ID notes: Spiral wrack is generally a pale olive-brown and grows up to 40cm. As the name would suggest, fronds are generally (although not always) twisted and have smooth edges and a distinct central rib. When mature, fronds have yellowish, paired swollen tips; these are the reproductive structures.
Distribution: Found high on the rocky shore, just below the high-water mark.
Serrated wrack (Fucus serratus)
Also known as: Toothed wrack or saw wrack
ID notes: This brown seaweed forms branched fronds 50 to 80cm in length. Edges are serrated.
Distribution: Found on sheltered and semi-exposed rocky shores just above the low water mark. Fucus serratus is often the dominant algal species found at this point on the shoreline.
Oarweed (Laminaria digitata)
ID notes: Oarweed has dark brown-green fronds that are up to two metres in length and split into long finger-like blades. Attaches to the rock with a claw-like holdfast which allows it to survive in rough subtidal conditions.
Distribution: Grows in dense beds in the lower intertidal and shallow subtidal zones (at a depth of up to 20m). Often all that can be seen of this species are the tops of the fronds during low tide.
Sugar kelp (Saccharina latissimi)
Also known as: Sea belt
ID notes: Forms long undivided blades that are yellow-brown in colour and have ruffled sides. Grows up to five metres in length.
Distribution: Found on the lower shore and in deep rock pools. Mostly on sheltered shores and can be found up to a depth of 30m.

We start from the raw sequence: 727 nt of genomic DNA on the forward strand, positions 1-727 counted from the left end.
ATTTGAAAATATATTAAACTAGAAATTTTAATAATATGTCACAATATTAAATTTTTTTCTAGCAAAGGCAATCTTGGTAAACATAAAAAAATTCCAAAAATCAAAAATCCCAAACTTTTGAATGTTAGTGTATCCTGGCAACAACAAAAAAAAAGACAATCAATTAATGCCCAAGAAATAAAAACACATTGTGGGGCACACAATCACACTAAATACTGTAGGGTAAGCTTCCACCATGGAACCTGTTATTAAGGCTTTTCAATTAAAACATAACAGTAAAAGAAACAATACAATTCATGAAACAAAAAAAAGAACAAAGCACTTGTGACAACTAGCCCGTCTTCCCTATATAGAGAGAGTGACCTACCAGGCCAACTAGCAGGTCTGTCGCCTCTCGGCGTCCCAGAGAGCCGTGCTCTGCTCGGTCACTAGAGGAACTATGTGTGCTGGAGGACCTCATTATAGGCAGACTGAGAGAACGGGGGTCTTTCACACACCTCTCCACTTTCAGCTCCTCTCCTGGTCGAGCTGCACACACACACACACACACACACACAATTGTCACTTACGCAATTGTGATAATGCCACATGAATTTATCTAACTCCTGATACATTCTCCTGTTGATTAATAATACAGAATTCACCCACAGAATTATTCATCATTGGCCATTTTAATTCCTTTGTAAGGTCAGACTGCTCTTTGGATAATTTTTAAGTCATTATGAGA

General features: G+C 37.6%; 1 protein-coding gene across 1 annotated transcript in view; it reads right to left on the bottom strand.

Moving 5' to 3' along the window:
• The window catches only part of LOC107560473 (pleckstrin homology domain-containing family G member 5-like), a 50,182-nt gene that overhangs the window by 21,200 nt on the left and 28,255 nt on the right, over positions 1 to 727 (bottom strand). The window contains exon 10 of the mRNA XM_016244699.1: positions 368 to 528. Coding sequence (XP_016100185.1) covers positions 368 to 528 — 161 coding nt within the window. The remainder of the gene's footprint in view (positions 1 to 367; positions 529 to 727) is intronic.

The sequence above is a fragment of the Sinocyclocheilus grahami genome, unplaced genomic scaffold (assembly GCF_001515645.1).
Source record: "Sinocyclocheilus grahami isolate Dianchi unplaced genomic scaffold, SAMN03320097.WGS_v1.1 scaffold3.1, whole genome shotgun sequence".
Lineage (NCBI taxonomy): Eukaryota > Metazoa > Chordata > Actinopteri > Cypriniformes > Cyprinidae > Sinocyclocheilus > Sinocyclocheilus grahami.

Sea lettuce (Ulva lactua)
ID notes: Sheet-like light green seaweed which grows up to 25cm in length and 30cm in width. Very delicate and almost translucent; almost like floppy lettuce leaves.
Distribution: Found attached to rocks or floating in rock pools.
Gutweed (Ulva intestinalis)
Also known as: Grass kelp
ID notes: As the Latin name would suggest, gutweed resembles the intestines of mammals and consists of inflated hollow fronds which have bubbles of air trapped along them. Bright green and grows up to 40cm in length.
Distribution: Occurs in a wide range of intertidal habitats including rockpools and on sand or mud. Can also be found growing on shells or other seaweeds.
Carrageen (Chondrus crispus)
Also known as: Irish moss
ID notes: Dark reddish-purple branching seaweed which appears iridescent when submerged. Turns green with exposure to bright sunlight.
Distribution: Rocky shores and estuaries, on rocks and in pools in the lower intertidal and upper subtidal zones.
Purple laver (Porphyra umbilicalis)
ID notes: Forms fronds of variable shape which are thin and membranous. Olive to purple-brown in colour and up to two metres in length.
Distribution: Found in the mid to upper shore, generally on mussel-covered rocks. Common on exposed coastlines.
A Key to Common Seaweeds
This laminated guide from the FSC will help you to identify 36 of the most common seaweeds.
Seaweeds of Britain & Ireland
This photographic guide aims to demystify seaweed identification for the non-specialist. Over 235 species are described in detail, with colour photographs, information on habitat, distribution and confusion species.